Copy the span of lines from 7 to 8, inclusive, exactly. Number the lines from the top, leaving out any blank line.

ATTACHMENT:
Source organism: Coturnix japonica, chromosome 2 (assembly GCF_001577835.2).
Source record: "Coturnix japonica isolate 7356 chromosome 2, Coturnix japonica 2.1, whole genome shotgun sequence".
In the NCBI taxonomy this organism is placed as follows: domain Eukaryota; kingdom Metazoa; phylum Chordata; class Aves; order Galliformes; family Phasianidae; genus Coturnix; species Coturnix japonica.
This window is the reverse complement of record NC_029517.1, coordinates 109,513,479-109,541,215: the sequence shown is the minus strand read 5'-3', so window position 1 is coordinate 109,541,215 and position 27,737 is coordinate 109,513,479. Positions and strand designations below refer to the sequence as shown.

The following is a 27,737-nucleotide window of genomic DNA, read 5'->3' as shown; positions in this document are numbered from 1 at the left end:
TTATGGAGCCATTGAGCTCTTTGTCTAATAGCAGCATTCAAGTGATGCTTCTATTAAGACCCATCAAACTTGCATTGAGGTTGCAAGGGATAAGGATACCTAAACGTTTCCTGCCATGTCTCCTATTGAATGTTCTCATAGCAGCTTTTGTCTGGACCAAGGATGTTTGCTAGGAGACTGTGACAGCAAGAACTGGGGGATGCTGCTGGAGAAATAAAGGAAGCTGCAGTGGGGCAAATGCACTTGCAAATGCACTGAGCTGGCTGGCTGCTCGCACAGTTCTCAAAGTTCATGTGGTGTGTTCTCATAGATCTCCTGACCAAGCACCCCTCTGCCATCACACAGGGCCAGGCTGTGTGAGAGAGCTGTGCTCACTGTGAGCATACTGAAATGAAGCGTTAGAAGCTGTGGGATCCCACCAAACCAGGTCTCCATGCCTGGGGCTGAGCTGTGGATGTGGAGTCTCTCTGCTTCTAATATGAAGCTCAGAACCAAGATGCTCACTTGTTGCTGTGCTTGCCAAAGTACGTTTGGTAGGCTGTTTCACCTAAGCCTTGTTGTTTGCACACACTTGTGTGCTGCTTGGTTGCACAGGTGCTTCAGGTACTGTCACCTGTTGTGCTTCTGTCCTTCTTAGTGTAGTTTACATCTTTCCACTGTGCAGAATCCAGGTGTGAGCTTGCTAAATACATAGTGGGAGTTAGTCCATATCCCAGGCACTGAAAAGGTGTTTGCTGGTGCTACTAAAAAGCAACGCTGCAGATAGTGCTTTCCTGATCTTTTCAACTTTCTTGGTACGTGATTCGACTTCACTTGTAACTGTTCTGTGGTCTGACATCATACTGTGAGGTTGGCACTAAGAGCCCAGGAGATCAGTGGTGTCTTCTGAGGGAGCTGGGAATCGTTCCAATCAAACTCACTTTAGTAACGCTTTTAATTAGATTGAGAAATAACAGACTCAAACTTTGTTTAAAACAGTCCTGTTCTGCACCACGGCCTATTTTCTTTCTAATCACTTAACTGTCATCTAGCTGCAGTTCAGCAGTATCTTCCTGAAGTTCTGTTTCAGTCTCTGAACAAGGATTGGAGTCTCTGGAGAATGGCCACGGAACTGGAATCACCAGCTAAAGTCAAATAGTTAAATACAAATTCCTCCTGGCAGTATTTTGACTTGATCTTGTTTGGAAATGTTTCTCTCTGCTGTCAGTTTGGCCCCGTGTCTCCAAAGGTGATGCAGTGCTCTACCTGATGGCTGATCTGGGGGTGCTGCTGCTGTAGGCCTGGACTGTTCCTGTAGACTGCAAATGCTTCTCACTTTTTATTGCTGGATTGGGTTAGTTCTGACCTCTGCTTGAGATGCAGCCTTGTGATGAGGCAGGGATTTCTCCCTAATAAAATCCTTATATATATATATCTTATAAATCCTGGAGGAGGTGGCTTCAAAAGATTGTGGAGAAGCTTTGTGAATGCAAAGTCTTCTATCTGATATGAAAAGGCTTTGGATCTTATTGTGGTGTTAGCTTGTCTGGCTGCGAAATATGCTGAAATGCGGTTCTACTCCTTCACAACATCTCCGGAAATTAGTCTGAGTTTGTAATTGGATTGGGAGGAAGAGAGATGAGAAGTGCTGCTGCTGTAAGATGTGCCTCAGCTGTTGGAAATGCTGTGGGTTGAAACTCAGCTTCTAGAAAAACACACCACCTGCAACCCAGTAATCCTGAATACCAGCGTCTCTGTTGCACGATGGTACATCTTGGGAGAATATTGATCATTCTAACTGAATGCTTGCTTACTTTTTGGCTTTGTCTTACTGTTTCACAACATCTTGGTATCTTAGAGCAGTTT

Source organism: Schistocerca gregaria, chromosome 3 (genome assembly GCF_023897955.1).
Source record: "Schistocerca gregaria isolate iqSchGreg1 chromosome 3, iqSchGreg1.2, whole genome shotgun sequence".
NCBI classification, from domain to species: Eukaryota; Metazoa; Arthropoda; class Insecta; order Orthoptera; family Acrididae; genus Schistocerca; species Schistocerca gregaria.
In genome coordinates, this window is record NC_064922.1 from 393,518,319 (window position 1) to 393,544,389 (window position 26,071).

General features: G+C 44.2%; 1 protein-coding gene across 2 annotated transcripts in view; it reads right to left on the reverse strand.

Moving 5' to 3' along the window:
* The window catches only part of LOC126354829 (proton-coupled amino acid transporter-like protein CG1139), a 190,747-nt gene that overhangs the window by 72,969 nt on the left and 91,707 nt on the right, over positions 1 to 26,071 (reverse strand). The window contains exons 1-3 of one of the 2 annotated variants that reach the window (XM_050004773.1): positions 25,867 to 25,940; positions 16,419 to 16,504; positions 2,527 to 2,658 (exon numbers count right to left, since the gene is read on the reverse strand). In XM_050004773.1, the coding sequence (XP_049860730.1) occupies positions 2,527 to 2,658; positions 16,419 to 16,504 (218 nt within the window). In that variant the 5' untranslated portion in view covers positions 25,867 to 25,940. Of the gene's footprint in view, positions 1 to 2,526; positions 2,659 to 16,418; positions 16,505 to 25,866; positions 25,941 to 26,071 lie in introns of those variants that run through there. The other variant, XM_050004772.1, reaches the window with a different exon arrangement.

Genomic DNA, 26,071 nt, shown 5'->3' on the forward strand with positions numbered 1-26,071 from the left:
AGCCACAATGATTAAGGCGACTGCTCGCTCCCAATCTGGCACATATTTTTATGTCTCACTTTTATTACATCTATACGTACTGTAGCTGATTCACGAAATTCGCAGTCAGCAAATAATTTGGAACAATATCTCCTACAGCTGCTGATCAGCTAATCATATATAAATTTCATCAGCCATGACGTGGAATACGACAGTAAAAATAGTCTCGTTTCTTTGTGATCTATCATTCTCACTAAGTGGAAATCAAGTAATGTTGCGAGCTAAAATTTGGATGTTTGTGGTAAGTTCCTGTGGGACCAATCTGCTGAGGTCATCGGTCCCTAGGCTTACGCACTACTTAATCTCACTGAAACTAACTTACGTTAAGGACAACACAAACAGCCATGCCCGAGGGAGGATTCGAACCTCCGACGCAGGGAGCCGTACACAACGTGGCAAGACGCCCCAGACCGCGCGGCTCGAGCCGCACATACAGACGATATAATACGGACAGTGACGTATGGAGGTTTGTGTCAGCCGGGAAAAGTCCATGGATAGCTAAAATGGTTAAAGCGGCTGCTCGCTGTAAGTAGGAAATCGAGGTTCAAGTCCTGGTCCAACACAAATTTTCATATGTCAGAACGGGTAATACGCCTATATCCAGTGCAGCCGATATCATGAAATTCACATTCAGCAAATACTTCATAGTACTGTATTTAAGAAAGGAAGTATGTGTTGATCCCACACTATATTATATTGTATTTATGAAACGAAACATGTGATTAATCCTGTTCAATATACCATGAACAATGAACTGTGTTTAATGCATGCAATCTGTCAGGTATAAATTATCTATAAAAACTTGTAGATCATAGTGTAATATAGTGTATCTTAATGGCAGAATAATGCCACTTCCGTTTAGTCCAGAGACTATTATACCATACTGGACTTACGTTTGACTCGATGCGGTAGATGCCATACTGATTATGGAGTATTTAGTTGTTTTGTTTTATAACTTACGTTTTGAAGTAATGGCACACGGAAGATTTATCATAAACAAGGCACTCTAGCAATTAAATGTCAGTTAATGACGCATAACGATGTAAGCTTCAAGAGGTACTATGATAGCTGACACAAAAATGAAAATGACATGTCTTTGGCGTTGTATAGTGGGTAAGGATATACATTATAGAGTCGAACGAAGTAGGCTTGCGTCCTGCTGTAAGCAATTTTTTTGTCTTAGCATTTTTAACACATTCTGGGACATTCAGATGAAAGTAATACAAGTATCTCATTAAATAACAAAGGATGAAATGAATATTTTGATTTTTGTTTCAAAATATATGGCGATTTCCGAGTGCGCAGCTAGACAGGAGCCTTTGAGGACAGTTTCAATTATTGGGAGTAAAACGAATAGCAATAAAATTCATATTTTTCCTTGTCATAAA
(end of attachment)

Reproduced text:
Source organism: Schistocerca gregaria, chromosome 3 (genome assembly GCF_023897955.1).
Source record: "Schistocerca gregaria isolate iqSchGreg1 chromosome 3, iqSchGreg1.2, whole genome shotgun sequence".